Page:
Preparedness

EPA Tools and Resources Webinar: Wildfires

Exposure to wildland fire smoke is a community health issue that has gained the attention of public health professionals and organizations, especially in states where fires are becoming more frequent and intense. Emissions from wildland fire smoke have significant health implications for those nearby as well as those living farther downwind of the smoke. EPA offers a suite of wildland fire resources that can be used by state environmental and public health agencies to help communicate health risks and ways to reduce exposure with the public before, during and after smoke events.

Man-Made Hazard Preparedness

Man-made disasters are extreme hazardous events that are caused by human beings.  Some examples of man-made disaster emergencies include chemical spills, hazardous material spills, explosions, chemical or biological attacks, nuclear blast, train accidents, plane crashes, or groundwater contamination.  Communities are also vulnerable to threats posed by extremist groups who use violence against both people and property.  Many of these disasters can cause death, injuries, and loss of property.  ​Below are resources to assist environmental health professionals in planning and educating the public on man-made disaster issues.

Resources to Protect Community Health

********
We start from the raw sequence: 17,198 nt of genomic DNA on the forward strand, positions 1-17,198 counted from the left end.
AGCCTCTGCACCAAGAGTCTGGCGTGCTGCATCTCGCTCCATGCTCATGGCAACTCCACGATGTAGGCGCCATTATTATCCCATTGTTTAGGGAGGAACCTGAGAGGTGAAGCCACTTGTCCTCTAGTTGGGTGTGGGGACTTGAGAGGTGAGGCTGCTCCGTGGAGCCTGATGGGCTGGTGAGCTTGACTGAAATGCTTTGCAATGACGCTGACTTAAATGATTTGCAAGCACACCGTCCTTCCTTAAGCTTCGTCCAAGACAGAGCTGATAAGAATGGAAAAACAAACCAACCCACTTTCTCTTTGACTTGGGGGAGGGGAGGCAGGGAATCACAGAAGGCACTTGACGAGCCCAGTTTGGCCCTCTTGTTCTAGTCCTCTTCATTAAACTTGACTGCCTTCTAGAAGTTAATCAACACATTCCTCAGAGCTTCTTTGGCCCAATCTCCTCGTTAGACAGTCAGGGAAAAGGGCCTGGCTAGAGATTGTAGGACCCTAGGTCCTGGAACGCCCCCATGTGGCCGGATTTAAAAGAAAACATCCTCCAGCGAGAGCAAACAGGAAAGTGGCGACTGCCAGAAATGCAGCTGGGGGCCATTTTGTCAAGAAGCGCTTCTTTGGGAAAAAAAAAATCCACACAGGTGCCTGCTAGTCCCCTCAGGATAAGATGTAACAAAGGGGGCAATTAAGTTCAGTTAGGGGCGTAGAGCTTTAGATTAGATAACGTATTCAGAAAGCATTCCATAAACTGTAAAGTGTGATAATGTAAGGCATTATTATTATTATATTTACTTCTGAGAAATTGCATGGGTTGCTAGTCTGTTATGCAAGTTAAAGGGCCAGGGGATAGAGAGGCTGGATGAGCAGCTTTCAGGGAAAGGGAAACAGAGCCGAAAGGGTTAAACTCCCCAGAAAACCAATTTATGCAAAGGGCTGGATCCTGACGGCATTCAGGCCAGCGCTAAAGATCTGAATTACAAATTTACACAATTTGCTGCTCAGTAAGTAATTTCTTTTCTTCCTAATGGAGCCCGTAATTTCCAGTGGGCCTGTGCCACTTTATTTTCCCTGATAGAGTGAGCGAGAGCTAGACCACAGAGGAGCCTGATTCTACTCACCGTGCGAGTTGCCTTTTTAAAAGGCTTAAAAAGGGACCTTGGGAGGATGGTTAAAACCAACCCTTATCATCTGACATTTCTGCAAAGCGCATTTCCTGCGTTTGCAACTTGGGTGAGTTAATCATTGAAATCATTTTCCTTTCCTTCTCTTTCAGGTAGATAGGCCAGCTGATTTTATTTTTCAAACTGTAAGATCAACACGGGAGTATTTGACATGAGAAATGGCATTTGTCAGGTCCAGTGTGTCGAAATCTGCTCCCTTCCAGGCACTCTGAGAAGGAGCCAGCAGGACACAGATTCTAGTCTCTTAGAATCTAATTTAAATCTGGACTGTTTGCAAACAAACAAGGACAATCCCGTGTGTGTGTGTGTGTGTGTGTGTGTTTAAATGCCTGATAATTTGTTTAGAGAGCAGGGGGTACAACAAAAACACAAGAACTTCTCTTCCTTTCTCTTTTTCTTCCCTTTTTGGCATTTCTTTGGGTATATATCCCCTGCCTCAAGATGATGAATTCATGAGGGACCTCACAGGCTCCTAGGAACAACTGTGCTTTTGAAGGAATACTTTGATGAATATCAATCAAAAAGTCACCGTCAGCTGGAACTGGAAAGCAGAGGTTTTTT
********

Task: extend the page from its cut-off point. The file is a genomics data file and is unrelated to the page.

Radiological Disaster Preparedness

Chemical Disaster Preparedness

EH Topics: 

Water Systems Piloting Real-Time Date Analytics

The EPA’s Homeland Security Research Program has developed and pilot deployed real-time analytics hardware and software (RTX:LINK and EPANET-RTX) in both large and small systems (Ohio, Kentucky, Michigan, and Colorado). The RTX:LINK and EPANET-RTX applications to the City of Flint, Michigan will help with daily operations by monitoring system-wide flows, pressures, and water age in real time.

Air Quality Planning for Wildland Smoke Webinars

This series of 5 webinars will provide attendees with an understanding of the impacts of wildland smoke on the health of tribal communities and strategies to minimize exposure. Each 90-minute webinar will feature 3 presentations.

The webinars are free and open to anyone. The webinars will be recorded.

To Register for one or all five of the webinars, send an email to: baldwin.joyce@epa.gov

 

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